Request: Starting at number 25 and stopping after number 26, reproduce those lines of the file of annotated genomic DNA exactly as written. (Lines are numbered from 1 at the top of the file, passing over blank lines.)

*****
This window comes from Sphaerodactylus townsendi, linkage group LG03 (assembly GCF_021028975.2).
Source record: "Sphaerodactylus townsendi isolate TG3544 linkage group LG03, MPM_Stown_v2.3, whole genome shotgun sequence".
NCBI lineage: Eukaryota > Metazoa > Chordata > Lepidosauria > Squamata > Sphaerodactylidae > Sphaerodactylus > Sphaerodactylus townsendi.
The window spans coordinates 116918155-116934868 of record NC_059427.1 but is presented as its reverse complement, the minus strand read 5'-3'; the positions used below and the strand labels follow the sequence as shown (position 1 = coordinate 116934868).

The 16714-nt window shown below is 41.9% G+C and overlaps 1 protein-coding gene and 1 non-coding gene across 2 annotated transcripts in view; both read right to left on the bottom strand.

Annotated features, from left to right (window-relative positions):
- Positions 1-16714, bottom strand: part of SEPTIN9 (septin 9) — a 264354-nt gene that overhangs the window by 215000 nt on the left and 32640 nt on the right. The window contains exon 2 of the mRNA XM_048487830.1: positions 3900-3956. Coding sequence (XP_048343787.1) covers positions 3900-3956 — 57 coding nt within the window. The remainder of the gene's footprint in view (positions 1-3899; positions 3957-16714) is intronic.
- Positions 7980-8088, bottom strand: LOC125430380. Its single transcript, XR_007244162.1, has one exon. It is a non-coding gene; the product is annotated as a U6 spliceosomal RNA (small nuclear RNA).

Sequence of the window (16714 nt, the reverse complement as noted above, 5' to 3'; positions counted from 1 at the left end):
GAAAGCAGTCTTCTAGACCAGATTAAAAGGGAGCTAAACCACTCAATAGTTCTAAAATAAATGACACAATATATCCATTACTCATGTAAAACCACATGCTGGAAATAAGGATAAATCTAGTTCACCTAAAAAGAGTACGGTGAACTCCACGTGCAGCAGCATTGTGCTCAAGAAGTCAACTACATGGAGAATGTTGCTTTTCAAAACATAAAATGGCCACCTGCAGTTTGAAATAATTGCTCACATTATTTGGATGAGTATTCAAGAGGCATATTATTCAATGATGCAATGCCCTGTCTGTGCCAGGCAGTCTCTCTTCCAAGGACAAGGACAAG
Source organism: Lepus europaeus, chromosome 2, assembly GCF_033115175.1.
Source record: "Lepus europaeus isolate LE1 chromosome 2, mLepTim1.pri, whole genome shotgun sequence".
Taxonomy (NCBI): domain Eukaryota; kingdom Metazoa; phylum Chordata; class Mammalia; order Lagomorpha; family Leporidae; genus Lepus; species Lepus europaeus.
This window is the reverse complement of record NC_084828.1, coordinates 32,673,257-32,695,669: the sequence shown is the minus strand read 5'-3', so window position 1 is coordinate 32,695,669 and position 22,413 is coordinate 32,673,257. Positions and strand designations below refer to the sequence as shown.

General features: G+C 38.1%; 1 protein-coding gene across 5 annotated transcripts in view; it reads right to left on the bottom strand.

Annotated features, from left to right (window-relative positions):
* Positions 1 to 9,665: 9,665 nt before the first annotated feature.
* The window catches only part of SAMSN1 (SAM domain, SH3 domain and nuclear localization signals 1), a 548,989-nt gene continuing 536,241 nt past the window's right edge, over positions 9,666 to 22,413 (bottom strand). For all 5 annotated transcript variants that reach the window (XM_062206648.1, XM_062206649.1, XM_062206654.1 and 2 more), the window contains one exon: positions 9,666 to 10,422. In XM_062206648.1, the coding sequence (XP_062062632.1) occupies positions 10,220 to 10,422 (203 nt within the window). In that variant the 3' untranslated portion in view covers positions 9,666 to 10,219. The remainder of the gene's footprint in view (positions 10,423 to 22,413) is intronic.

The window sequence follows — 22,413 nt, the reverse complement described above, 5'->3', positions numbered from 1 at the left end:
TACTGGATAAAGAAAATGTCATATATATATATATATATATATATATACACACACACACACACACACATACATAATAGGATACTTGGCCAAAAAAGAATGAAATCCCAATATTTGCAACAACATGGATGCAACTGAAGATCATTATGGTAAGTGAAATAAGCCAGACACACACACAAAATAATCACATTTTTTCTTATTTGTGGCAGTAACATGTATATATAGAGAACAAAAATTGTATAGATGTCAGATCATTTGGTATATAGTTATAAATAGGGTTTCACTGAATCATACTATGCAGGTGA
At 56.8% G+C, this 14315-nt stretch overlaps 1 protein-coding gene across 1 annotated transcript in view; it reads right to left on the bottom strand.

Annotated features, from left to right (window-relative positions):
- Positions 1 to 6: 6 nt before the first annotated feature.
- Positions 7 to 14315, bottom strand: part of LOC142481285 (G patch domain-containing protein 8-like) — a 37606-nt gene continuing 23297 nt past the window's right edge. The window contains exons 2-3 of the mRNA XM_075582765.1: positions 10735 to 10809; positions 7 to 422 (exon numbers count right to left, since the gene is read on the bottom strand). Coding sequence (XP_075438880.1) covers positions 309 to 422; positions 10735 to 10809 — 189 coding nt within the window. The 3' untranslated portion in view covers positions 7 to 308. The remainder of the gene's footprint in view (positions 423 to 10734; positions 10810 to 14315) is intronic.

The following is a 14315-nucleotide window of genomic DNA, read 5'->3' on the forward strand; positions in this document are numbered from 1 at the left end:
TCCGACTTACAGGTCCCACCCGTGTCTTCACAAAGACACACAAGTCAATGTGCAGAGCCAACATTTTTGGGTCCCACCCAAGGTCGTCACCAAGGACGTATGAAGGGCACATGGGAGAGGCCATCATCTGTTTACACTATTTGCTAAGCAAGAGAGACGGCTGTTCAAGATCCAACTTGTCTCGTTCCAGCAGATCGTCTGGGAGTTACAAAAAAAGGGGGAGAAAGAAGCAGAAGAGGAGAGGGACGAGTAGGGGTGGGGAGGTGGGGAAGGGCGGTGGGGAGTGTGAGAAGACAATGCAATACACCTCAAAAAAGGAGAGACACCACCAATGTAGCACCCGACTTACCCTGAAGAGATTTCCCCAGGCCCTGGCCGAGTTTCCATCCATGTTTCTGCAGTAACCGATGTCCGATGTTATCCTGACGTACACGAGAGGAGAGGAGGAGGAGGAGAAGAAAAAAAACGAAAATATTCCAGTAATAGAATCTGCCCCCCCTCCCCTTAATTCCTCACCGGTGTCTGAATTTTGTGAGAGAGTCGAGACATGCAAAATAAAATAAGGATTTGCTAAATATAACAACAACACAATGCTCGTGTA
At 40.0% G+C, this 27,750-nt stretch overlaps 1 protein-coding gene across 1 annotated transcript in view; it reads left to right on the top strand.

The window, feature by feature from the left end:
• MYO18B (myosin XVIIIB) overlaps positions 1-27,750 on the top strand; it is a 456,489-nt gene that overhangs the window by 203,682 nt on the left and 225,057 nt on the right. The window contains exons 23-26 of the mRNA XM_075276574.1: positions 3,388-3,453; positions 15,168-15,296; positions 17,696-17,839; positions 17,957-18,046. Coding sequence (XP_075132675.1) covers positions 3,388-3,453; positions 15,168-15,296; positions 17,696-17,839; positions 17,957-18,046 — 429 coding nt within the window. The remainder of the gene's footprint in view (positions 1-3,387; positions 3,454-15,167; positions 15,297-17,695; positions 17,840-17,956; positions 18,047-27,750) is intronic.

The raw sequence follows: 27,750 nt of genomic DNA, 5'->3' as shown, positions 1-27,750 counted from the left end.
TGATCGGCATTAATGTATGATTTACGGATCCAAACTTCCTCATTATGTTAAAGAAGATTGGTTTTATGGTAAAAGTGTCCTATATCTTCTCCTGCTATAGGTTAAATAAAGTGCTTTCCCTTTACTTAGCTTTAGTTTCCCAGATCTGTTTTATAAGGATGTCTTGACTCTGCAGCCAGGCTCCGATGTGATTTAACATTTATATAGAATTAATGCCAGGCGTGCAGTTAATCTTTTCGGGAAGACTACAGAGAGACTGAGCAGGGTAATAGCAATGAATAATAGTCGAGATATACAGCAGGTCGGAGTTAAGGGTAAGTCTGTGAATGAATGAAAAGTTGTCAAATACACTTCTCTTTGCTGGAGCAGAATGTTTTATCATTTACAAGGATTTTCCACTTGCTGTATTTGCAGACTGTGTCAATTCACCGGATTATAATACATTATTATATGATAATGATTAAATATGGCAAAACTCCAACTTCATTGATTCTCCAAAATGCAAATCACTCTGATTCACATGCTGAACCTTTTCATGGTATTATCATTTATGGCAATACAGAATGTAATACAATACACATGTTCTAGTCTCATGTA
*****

The following is a 14315-nucleotide window of genomic DNA, read 5'->3' on the forward strand; positions in this document are numbered from 1 at the left end:
TCCGACTTACAGGTCCCACCCGTGTCTTCACAAAGACACACAAGTCAATGTGCAGAGCCAACATTTTTGGGTCCCACCCAAGGTCGTCACCAAGGACGTATGAAGGGCACATGGGAGAGGCCATCATCTGTTTACACTATTTGCTAAGCAAGAGAGACGGCTGTTCAAGATCCAACTTGTCTCGTTCCAGCAGATCGTCTGGGAGTTACAAAAAAAGGGGGAGAAAGAAGCAGAAGAGGAGAGGGACGAGTAGGGGTGGGGAGGTGGGGAAGGGCGGTGGGGAGTGTGAGAAGACAATGCAATACACCTCAAAAAAGGAGAGACACCACCAATGTAGCACCCGACTTACCCTGAAGAGATTTCCCCAGGCCCTGGCCGAGTTTCCATCCATGTTTCTGCAGTAACCGATGTCCGATGTTATCCTGACGTACACGAGAGGAGAGGAGGAGGAGGAGAAGAAAAAAAACGAAAATATTCCAGTAATAGAATCTGCCCCCCCTCCCCTTAATTCCTCACCGGTGTCTGAATTTTGTGAGAGAGTCGAGACATGCAAAATAAAATAAGGATTTGCTAAATATAACAACAACACAATGCTCGTGTA